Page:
More Freedom; less paperwork: Advising holds hold us back


HANNAH CARR-MURPHY, Opinion Columnist

Everywhere I turn, I’m being told the American university system is in a slow decline from too many entitled students and too much handholding. From grade-inflation to possibly requiring professors to provide trigger warnings for content in their classes, our universities are at a crossroads in many areas.

In “The Coddling of the American Mind,” a thoughtful and slightly alarmist piece from the Sept. 2015 issue of The Atlantic, the authors ask the question: “What are we doing to our students if we encourage them to develop extra-thin skin just before they leave the cocoon of adult protection?” While these writers were concerned with the patterns of emotional over-protectiveness toward university students, I am more concerned about the patterns of intellectual and life-skills coddling I see. I would like to turn the sentiment of their question slightly and ask: “What are we doing to our students if we don’t trust them to act like adults and direct their own learning?”

Every semester I’ve been at UNI, I have been forced to observe an unusual ritual in regard to registering for classes. Despite my excellent academic standing and alacritous progress toward my degrees in two departments, I have a recurring advising hold that requires me to contact one of my advisors before I can register for classes. You know whose time is too valuable for this jiggery-f***ery? My advisors’. I love both of my academic advisors, and I love meeting with them just to shoot the breeze, but they are busy people with teaching and administrative commitments. Why make them meet with every student every semester just to remove an advising hold?

I didn’t come here to make any trouble with the Office of Academic Advising, because they genuinely have students’ best interests at heart. Even with good intentions about student/faculty engagement and mentoring, a blanket policy of advising holds for students in many, if not most, programs and departments on campus is a time-waster that contributes to the bureaucratic bloat running rampant in academe. Besides the issue of time, there is also an issue of respect. Trust your students to make choices about their education, UNI!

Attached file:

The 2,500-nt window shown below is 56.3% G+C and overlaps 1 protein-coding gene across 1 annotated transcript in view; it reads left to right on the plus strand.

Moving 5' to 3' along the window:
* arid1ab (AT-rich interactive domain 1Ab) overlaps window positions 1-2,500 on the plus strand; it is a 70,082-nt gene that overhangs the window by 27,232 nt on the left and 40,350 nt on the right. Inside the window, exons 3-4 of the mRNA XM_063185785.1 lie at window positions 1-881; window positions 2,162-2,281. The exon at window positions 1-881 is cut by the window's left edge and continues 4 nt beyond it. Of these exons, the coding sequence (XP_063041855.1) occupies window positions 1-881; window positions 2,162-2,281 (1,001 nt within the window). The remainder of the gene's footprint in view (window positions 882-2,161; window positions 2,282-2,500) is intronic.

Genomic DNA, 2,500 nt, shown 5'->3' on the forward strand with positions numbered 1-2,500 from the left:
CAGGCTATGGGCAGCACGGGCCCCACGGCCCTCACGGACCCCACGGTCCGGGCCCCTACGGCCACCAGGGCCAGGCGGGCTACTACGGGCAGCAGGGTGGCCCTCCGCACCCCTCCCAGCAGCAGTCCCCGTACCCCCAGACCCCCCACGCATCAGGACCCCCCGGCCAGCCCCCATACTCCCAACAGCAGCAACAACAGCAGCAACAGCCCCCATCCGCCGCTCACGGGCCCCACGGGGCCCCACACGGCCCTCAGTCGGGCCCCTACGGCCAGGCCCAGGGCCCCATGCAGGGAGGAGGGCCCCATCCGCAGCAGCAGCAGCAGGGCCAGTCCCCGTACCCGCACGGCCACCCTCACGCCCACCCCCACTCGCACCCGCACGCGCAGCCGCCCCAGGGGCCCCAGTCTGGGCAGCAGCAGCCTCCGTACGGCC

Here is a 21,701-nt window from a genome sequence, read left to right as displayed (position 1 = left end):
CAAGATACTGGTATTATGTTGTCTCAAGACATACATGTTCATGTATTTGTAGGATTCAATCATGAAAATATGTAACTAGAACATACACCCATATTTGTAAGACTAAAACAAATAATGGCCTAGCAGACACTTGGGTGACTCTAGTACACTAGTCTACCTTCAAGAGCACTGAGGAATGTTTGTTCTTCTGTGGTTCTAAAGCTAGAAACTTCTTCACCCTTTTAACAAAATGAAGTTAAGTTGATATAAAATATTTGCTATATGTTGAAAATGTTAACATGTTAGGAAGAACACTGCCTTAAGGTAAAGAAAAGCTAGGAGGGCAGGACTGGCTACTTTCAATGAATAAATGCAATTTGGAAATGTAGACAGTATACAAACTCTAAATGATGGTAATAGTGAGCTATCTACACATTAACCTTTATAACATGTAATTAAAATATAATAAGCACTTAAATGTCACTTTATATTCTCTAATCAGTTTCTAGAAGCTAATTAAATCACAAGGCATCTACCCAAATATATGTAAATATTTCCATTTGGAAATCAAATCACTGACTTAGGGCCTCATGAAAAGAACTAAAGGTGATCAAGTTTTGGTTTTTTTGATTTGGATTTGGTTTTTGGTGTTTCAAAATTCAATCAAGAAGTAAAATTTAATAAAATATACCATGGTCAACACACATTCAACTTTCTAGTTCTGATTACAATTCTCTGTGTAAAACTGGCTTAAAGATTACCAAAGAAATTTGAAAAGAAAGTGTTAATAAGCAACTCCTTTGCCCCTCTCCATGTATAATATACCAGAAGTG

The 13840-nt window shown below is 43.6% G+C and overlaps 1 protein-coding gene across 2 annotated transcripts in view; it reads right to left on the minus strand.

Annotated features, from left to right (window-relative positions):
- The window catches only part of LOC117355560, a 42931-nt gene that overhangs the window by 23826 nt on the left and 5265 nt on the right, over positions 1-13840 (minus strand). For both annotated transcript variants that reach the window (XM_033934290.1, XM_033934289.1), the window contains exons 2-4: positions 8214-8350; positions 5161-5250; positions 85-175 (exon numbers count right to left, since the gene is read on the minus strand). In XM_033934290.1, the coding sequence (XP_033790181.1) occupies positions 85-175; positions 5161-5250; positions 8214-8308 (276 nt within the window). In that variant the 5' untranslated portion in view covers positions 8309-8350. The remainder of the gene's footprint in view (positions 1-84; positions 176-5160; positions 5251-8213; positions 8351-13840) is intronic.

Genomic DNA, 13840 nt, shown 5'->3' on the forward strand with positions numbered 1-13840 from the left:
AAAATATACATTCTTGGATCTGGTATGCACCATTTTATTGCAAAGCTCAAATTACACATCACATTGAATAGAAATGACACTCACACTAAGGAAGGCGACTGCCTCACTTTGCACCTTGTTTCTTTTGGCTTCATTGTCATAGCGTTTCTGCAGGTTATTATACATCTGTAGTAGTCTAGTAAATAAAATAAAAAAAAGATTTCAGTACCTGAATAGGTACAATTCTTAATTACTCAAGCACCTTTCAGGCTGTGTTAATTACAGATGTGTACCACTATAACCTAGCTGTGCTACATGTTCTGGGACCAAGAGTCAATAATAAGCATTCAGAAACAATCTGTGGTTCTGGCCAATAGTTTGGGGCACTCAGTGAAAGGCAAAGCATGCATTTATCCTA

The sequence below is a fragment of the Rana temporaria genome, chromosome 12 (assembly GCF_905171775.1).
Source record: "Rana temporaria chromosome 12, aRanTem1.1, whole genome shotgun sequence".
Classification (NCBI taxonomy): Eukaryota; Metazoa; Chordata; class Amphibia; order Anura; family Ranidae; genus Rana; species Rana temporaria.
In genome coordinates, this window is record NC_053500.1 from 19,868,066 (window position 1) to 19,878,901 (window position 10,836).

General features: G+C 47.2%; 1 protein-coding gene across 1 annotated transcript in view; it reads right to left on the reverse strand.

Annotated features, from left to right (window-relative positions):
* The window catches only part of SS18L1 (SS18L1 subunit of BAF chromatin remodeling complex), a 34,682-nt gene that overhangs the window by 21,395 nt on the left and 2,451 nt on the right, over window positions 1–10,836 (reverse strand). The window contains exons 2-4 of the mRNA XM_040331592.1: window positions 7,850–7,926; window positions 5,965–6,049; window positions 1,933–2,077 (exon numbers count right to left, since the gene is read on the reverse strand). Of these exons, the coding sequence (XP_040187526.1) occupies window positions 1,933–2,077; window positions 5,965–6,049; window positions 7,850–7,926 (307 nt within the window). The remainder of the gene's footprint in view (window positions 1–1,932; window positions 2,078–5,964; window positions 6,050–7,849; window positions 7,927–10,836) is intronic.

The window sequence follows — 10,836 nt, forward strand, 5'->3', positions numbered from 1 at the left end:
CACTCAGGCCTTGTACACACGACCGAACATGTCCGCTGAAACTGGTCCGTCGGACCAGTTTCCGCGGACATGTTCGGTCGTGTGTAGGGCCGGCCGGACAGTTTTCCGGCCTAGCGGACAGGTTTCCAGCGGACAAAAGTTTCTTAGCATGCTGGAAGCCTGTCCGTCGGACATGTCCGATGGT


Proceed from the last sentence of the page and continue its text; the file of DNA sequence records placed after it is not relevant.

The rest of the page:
Advising holds are only a minor part in the opera of meaningless university-sponsored BS one must perform to receive a degree. What if I told you there is a university in the Wild Wild West of our nation where you can change your major online via your student center? Unbelievable, right? Also at this school, only freshmen have an advising hold. The school is Boise State, and the trust they place in students to make smart, adult choices is refreshing. I’m sure there are many universities around the country with similar advising policies; Boise State gets a mention because I attended school there on exchange and witnessed the glory of a world without arbitrary advising policies and paperwork.

I know what you’re thinking: wouldn’t that turn a university into a modern reproduction of “Caligula”? Wouldn’t there be students who attend school for so long without making progress toward a degree that they put down roots and turn into beautiful flowering crabapple trees? Wouldn’t some students wander aimlessly through campus for decades like ghosts, not understanding why no one can hear their cries of dismay? No, of course not. Just like anywhere else, students with questions about academic requirements make appointments with their academic advisors. Then, at the meeting, the advisor and student solve the problem together and share an epic high-five.

Advisors who aren’t forced to complete a bunch of unnecessary meetings or paperwork have more time to be the excellent, inspiring instructors and mentors they already are. In addition, as a student, I would feel respected by a school that doesn’t treat me like a child who needs to be checked up on every few months. If UNI really wants to make sure advising holds remain as a tool to help students, they need to make a policy with a little refinement and aim. First-semester freshmen, recent transfer students, people with 2.0 or below GPAs, these are people who could benefit from a closer eye. As for the rest of us, give us a little credit to manage our affairs. I promise we’ll step up to the challenge.